AFN slams Ottawa for ‘heartless’ legal challenge of First Nations child compensation

2019 decision awarded $40,000 to each Indigenous child removed before 2006

A health-care worker holds up a sign signalling she needs more COVID-19 vaccines at the ‘hockey hub’ mass vaccination facility at the CAA Centre during the COVID-19 pandemic in Brampton, Ont., on Friday, June 4, 2021. This NHL-sized hockey rink is one of CanadaÕs largest vaccination centres. THE CANADIAN PRESS/Nathan Denette
‘Vaxxed to the max’: Feds launch Ask an Expert campaign to encourage COVID shots

Survey shows that confidence in vaccines has risen this spring

Children’s shoes and flowers are shown after being placed outside the Ontario legislature in Toronto on Monday, May 31, 2021. THE CANADIAN PRESS/Frank Gunn
Ontario commits $10 million to investigate burial sites at residential schools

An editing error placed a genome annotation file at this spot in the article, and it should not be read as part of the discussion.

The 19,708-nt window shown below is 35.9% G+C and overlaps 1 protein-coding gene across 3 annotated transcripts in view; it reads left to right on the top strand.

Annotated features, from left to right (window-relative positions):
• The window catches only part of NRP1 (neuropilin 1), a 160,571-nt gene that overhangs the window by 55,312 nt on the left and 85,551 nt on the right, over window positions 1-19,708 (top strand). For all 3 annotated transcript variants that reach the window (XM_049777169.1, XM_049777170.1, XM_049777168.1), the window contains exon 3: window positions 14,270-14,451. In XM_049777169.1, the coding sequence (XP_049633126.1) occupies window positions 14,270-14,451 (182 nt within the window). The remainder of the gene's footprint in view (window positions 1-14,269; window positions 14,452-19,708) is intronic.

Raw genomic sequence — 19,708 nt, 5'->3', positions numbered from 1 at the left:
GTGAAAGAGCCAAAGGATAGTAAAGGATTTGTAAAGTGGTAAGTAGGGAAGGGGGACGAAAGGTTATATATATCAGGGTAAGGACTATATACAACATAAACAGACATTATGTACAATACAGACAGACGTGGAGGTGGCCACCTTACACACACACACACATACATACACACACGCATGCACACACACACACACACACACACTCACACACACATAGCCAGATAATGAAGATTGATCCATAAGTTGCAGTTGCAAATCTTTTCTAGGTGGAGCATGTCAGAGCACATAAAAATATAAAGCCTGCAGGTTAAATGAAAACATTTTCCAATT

Truth and Reconciliation Commission identified 12 locations of unmarked burial sites in Ontario

Two hundred and fifteen lights are placed on the lawn outside the Residential School in Kamloops, B.C., Saturday, June, 13, 2021. The remains of 215 children were discovered buried near the former Kamloops Indian Residential School earlier this month. THE CANADIAN PRESS/Jonathan Hayward
Days after Kamloops remains discovery, Tk’emlups families gather to unite, move ahead

‘We have to work together because this is going to be setting a precedent for the rest of the country’

In this Saturday, May 29, 2021, file photo, people crowd the Santa Monica Pier in Santa Monica, Calif. California, the first state in America to put in place a coronavirus lockdown, is now turning a page on the pandemic. Most of California’s coronavirus restrictions will disappear Tuesday, June 15, 2021. (AP Photo/Damian Dovarganes, File)
With COVID tamed, it’s a ‘grand reopening’ in California

No more state rules on social distancing, no more limits on capacity, no more mandatory masks

Most Read